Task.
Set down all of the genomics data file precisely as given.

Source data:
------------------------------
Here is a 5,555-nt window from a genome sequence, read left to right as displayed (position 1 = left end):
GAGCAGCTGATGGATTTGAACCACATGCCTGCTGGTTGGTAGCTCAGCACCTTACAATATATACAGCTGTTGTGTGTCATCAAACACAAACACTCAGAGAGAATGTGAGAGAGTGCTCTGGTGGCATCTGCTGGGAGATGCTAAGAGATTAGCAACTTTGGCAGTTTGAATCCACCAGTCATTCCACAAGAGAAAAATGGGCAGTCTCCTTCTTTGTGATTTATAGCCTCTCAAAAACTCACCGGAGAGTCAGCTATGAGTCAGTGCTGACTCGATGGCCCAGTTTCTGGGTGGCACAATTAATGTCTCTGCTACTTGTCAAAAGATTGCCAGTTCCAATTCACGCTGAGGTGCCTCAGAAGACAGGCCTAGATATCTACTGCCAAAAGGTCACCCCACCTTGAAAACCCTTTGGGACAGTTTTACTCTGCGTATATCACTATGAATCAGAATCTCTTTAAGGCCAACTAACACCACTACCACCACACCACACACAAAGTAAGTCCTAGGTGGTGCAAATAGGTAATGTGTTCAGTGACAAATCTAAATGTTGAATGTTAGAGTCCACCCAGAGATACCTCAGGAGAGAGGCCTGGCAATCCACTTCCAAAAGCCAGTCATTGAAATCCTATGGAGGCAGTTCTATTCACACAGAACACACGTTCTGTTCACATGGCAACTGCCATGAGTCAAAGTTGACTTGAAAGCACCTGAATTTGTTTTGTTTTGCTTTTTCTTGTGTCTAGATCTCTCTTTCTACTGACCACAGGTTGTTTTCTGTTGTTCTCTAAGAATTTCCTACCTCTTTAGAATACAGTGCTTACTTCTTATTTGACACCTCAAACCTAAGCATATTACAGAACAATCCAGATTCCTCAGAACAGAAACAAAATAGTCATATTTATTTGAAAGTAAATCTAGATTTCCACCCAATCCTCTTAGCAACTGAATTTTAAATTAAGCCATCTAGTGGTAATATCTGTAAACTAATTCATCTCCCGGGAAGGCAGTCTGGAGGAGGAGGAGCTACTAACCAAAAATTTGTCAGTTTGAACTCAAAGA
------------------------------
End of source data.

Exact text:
Here is a 5,555-nt window from a genome sequence, read left to right as displayed (position 1 = left end):
GAGCAGCTGATGGATTTGAACCACATGCCTGCTGGTTGGTAGCTCAGCACCTTACAATATATACAGCTGTTGTGTGTCATCAAACACAAACACTCAGAGAGAATGTGAGAGAGTGCTCTGGTGGCATCTGCTGGGAGATGCTAAGAGATTAGCAACTTTGGCAGTTTGAATCCACCAGTCATTCCACAAGAGAAAAATGGGCAGTCTCCTTCTTTGTGATTTATAGCCTCTCAAAAACTCACCGGAGAGTCAGCTATGAGTCAGTGCTGACTCGATGGCCCAGTTTCTGGGTGGCACAATTAATGTCTCTGCTACTTGTCAAAAGATTGCCAGTTCCAATTCACGCTGAGGTGCCTCAGAAGACAGGCCTAGATATCTACTGCCAAAAGGTCACCCCACCTTGAAAACCCTTTGGGACAGTTTTACTCTGCGTATATCACTATGAATCAGAATCTCTTTAAGGCCAACTAACACCACTACCACCACACCACACACAAAGTAAGTCCTAGGTGGTGCAAATAGGTAATGTGTTCAGTGACAAATCTAAATGTTGAATGTTAGAGTCCACCCAGAGATACCTCAGGAGAGAGGCCTGGCAATCCACTTCCAAAAGCCAGTCATTGAAATCCTATGGAGGCAGTTCTATTCACACAGAACACACGTTCTGTTCACATGGCAACTGCCATGAGTCAAAGTTGACTTGAAAGCACCTGAATTTGTTTTGTTTTGCTTTTTCTTGTGTCTAGATCTCTCTTTCTACTGACCACAGGTTGTTTTCTGTTGTTCTCTAAGAATTTCCTACCTCTTTAGAATACAGTGCTTACTTCTTATTTGACACCTCAAACCTAAGCATATTACAGAACAATCCAGATTCCTCAGAACAGAAACAAAATAGTCATATTTATTTGAAAGTAAATCTAGATTTCCACCCAATCCTCTTAGCAACTGAATTTTAAATTAAGCCATCTAGTGGTAATATCTGTAAACTAATTCATCTCCCGGGAAGGCAGTCTGGAGGAGGAGGAGCTACTAACCAAAAATTTGTCAGTTTGAACTCAAAGA